Displaying items by tag: Mooring
The Department of Transport, Tourism & Sport has issued a product warning for potential risk with the use of a mooring rope of non-European origin.
The rope, under the Marina Maxi brand of Axiom Cordages based in Mumbai, India, does not comply with relevant European standards as it could come apart during usage, and the parted rope could hit someone on board, causing injury or even death.
The affected product is a 12-strand mooring rope: UV stabilized high grade, synthetic compound with polyester and polypropylene, white colour (6ft canvas, covered and FIV tucks with compliance to OCIMF standards, eyes spliced at both ends).
This is not to be confused with a now-recalled product warning for a 24-strand mooring rope, comprising 50% polyester and 50% polysteel with a 52mm diameter, a breaking load of 60 tons and a length of 220 metres, without permanent marking. A marine casualty investigation report from Greek authorities clears up confusion over the rope's origins.
Owners and users of Marina Maxi ropes detailed herein should be advised of the risks and take appropriate action.
[This post was updated on 27 February 2020 to reflect an update to European Union records as to the affected mooring rope.]
[This post was updated on 4 March 2020 to include a link to the HBMIC report into an incident involving the affected mooring rope.]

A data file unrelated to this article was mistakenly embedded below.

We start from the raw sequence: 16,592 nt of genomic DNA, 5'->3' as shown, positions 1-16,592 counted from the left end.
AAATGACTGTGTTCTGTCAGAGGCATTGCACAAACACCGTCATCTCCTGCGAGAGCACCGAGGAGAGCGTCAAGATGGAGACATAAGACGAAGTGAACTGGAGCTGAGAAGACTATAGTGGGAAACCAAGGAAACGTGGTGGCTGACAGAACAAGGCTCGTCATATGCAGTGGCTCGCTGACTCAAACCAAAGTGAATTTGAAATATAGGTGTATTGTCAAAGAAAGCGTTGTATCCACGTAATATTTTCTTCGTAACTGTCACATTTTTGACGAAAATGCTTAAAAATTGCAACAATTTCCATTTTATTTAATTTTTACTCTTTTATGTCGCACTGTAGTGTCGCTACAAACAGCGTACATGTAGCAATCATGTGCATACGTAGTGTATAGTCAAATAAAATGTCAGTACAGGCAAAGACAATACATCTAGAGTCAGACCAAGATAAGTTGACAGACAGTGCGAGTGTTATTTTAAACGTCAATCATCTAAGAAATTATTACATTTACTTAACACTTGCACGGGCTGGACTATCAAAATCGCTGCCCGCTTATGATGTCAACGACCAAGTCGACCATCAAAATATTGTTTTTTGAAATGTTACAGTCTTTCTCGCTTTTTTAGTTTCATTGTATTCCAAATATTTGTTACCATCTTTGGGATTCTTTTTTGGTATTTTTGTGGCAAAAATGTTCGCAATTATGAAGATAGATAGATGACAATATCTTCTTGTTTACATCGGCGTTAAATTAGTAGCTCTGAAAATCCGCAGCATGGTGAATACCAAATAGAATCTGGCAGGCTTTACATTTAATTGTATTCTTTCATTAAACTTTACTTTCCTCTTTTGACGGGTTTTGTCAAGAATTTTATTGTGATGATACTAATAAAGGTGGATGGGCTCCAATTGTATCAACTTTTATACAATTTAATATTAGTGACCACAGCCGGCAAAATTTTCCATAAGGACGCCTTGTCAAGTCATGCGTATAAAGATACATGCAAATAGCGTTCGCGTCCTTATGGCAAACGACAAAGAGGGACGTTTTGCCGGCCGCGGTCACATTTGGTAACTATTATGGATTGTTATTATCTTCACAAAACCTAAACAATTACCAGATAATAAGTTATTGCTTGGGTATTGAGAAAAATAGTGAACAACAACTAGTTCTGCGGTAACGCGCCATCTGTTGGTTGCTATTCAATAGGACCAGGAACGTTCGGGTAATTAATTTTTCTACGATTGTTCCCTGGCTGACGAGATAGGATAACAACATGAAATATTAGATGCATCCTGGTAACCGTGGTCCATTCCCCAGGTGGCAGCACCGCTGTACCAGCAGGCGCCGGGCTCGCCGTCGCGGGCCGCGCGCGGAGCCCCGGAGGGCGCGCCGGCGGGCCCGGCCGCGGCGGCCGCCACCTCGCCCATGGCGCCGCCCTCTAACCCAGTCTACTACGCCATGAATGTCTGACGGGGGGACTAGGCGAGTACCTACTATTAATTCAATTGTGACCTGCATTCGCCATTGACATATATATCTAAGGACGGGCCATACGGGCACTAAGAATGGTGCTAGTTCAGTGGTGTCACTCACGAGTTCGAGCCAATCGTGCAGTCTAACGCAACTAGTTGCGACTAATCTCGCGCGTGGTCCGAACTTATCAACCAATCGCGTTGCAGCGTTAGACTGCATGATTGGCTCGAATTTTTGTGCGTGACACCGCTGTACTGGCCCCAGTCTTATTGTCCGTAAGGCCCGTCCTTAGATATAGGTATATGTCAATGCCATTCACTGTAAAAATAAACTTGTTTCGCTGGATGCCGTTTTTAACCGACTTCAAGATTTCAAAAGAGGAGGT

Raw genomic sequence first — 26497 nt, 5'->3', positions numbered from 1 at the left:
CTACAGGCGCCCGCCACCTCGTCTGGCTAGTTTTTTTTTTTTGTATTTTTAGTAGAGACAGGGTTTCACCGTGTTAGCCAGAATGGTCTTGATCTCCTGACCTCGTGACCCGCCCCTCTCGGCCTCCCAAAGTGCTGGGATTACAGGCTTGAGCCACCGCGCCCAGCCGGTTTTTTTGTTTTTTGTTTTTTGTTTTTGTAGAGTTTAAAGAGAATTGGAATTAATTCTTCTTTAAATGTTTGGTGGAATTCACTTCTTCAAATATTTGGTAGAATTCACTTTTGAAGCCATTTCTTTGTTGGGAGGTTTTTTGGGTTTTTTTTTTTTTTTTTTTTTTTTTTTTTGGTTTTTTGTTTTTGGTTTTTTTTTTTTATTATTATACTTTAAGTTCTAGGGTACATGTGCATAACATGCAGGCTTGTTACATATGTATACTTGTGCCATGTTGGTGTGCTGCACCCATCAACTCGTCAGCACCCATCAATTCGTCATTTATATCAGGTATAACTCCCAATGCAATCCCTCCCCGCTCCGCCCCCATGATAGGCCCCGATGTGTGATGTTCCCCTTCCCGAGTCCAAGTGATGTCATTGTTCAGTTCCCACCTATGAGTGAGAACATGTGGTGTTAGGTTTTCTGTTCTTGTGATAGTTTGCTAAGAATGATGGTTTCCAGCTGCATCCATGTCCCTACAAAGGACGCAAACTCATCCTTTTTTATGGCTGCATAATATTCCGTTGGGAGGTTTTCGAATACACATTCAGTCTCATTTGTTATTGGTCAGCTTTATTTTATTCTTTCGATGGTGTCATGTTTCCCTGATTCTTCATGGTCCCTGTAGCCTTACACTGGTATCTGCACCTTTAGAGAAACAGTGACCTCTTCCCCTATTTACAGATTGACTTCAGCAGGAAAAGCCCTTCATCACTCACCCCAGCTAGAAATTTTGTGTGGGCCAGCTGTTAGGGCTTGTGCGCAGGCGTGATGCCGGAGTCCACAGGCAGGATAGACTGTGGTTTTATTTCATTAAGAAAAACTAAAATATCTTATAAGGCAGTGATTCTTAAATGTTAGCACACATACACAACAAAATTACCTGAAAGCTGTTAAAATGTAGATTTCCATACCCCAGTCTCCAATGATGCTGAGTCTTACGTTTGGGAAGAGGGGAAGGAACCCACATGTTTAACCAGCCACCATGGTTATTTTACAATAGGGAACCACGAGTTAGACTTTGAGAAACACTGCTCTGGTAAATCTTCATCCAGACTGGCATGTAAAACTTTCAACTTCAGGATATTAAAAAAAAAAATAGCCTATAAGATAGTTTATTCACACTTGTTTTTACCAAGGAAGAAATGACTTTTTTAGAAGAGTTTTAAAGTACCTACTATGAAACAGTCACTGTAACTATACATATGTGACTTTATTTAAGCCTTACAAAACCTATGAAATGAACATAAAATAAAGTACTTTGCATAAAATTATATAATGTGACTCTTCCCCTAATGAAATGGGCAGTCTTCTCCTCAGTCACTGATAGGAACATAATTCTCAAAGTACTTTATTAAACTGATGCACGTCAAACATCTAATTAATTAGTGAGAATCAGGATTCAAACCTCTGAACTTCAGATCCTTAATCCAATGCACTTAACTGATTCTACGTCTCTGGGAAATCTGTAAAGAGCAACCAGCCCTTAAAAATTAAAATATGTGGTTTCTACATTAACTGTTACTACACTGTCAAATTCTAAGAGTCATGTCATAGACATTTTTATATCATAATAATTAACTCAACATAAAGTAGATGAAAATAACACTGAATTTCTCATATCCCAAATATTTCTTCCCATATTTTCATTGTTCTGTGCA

[This post was updated on 5 March 2020 to correct the country of origin and manufacturer of the affected mooring rope.]
#HowToSail - A new series of short yachting courses at the Irish National Sailing & Powerboat School (INSS) begins with a one-day course on various techniques for mooring and handling a yacht under power.
This day-long course (9.30am-5pm) will run three times over the summer, with the first on Sunday 7 May, and covers the following topics:
- Basic engine checks
- Throttle and gear controls
- Rudder, propellers, propwalk and pivot points
- Going ahead and astern
- Use of wind and stream to aid manoeuvres
- Manoeuvring in confined spaces
- Moving to and from a marina berth under power
- Use of springs and other berthing techniques
The €99 course is recommended for any sailors heading abroad over the summer months who want to brush up on moving about tighter spaces, or those thinking about doing an ICC assessment.
#InlandWaters - With the end of the winter mooring period yesterday (Friday 31 March), Waterways Ireland reminds boaters on the Shannon Navigation, including the Shannon-Erne Waterway, that the five-day rule now applies at all public moorings.
Boats users may remain in one location for up to five days and then must leave that public mooring to allow for other boat users to arrive and enjoy the amenities throughout the River Shannon.
Waterways Ireland say that floating moorings in Mountshannon Harbour on Lough Derg which had been closed to the public due to damage as a result of winter floods have now been reopened.
Waterways Ireland reminds masters and owners of vessels that the winter mooring period finishes on the Shannon Navigation which includes the Shannon–Erne Waterway on Thurs 31 March.
#HaveYourSay - With Ireland making a big push for this country's marinas at the London Boat Show this week, Afloat.ie reader Conan Breslin came to us with the following question about mooring for visiting boats in Ireland:
There seems to be no way of getting a mooring certified in Ireland. I own a 40ft Colin Archer yacht in Co Donegal and have often considered the possibility of leaving her on a swinging mooring. However every time I approach the subject with my UK insurer, the question of certification comes up.